Review by Jhoni Jackson; photos by Tim Song
The Runaway Suns call themselves ‘60s revivalists, and they’re not kidding. Their sound is a direct throwback to psych-rock’s heyday, when 13th Floor Elevators debuted and The Beatles started taking LSD. Rest assured, though, no one in the band was actually on psychedelics during the show (I think).
Hailing from Brooklyn, and well-situated in the city’s growing psych niche, the troupe looked like they materialized from Tom Wolfe’s The Electric Kool-Aid Acid Test. They had the entire time warp effect covered, including the aesthetics. Spanning the five-piece, I saw Janis Joplin-style spectacles, mop-top cuts and even tight-fitting, vertically striped pants.
Layered, octave-wandering vocals and Byrds-style guitar parts underscored by vibrating, organ-style keys made for jams as trippy as they were catchy. The entire band was generally lively, but frontman Danny Song was the band’s most energetic component. From spirited, borderline wacky facial expressions to wiggling down to his knees with guitar in tow, Song’s antics fully embodied the free-spirited vibe of the music. The crowd couldn’t help but groove along with him.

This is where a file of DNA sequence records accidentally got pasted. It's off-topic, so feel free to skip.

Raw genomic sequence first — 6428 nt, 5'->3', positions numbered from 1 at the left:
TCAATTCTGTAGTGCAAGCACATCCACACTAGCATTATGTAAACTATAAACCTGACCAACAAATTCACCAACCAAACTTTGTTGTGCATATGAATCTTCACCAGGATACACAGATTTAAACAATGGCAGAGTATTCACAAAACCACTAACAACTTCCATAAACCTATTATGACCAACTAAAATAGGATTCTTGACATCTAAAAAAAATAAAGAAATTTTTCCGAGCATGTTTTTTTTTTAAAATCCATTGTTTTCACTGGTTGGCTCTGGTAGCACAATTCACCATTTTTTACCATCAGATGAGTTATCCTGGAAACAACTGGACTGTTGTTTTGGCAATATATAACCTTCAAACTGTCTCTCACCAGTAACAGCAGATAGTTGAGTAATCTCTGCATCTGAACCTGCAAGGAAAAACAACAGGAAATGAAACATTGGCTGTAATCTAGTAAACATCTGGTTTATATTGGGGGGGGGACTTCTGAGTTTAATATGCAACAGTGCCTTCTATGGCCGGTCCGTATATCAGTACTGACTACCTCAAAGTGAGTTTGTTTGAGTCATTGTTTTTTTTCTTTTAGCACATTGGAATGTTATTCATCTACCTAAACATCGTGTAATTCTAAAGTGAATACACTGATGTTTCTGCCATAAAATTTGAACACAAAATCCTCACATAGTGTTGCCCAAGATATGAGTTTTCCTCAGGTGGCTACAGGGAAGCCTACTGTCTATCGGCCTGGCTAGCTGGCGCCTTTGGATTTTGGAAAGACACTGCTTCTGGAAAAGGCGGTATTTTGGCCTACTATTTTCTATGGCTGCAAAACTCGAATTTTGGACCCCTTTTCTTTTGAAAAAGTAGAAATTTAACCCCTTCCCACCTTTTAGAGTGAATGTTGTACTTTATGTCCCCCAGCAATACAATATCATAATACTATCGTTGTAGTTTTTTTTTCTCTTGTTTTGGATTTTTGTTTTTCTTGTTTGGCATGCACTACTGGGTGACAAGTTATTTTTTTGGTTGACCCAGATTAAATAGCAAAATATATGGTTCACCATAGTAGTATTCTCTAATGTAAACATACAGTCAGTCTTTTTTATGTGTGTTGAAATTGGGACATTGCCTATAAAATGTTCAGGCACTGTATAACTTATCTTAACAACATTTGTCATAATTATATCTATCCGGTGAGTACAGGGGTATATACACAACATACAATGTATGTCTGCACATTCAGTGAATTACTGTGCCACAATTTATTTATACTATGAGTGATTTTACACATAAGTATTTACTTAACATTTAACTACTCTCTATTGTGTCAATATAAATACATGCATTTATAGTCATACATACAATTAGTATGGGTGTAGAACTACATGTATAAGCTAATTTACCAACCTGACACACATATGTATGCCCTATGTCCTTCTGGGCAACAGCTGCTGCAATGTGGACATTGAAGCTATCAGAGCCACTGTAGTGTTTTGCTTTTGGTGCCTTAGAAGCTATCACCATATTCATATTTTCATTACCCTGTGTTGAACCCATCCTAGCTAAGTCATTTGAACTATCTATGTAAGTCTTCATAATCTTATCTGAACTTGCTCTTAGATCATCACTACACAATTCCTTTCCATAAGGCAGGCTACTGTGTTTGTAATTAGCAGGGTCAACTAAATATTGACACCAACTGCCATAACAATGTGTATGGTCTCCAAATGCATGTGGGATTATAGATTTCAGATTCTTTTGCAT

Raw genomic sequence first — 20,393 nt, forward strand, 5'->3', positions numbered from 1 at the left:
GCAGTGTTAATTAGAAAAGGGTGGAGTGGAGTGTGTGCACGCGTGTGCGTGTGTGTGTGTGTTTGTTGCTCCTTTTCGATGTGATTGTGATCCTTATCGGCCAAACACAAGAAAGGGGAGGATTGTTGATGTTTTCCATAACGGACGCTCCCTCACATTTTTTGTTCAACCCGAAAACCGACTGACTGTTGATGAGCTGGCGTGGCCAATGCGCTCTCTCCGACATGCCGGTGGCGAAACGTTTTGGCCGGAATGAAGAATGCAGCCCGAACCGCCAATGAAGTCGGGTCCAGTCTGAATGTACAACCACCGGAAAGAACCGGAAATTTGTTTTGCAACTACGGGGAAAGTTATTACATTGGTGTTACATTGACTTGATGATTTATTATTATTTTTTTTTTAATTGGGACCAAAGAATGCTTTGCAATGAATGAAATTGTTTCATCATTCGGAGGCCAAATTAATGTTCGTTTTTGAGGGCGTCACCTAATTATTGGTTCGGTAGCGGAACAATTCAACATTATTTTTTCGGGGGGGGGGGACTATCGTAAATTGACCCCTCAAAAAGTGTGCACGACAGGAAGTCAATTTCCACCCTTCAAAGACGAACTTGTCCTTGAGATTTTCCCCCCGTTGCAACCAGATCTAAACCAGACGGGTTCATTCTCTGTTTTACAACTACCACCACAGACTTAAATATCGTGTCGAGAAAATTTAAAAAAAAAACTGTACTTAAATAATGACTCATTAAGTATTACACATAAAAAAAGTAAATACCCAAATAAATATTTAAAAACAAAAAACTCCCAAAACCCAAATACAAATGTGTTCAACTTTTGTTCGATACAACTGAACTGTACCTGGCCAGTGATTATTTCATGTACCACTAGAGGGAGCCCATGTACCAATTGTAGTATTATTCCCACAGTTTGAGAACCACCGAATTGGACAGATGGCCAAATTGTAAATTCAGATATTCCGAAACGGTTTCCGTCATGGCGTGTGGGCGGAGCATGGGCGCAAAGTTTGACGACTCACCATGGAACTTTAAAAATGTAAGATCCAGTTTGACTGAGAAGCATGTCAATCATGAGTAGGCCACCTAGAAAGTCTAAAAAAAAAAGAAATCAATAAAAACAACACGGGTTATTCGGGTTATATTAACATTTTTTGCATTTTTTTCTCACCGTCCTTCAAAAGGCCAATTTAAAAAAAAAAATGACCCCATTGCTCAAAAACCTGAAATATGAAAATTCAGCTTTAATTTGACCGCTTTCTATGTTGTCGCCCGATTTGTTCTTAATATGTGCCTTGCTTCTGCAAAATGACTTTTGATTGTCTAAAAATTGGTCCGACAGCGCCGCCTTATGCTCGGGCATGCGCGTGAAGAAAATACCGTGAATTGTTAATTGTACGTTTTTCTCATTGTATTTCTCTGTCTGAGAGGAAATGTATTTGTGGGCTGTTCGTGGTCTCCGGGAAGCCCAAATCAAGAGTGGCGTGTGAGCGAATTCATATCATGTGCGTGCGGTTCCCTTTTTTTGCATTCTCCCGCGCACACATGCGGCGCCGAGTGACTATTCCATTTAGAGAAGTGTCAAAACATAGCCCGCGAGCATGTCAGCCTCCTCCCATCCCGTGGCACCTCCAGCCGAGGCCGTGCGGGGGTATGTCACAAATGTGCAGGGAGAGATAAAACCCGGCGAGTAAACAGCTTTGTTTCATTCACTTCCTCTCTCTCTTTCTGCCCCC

The majority of the members are Atlanta expats, each with individual histories in now-defunct local bands. Song even played in of my high school favorites, A Small Victory. However, with this show, they proved they’ve shed their southern charm and traded it for blasé psych-rock cool.
Sixties rebirth is a trend so steadfast and widespread that it’s easily riddled with clichés. But nothing about this band’s dedication to the decade’s most drug-fueled moments felt contrived or cheesy. The Runaway Suns’ brand of psych-rock was so eerily authentic that, in the midst of it all, I wondered if someone had slipped a psychedelic in my PBR.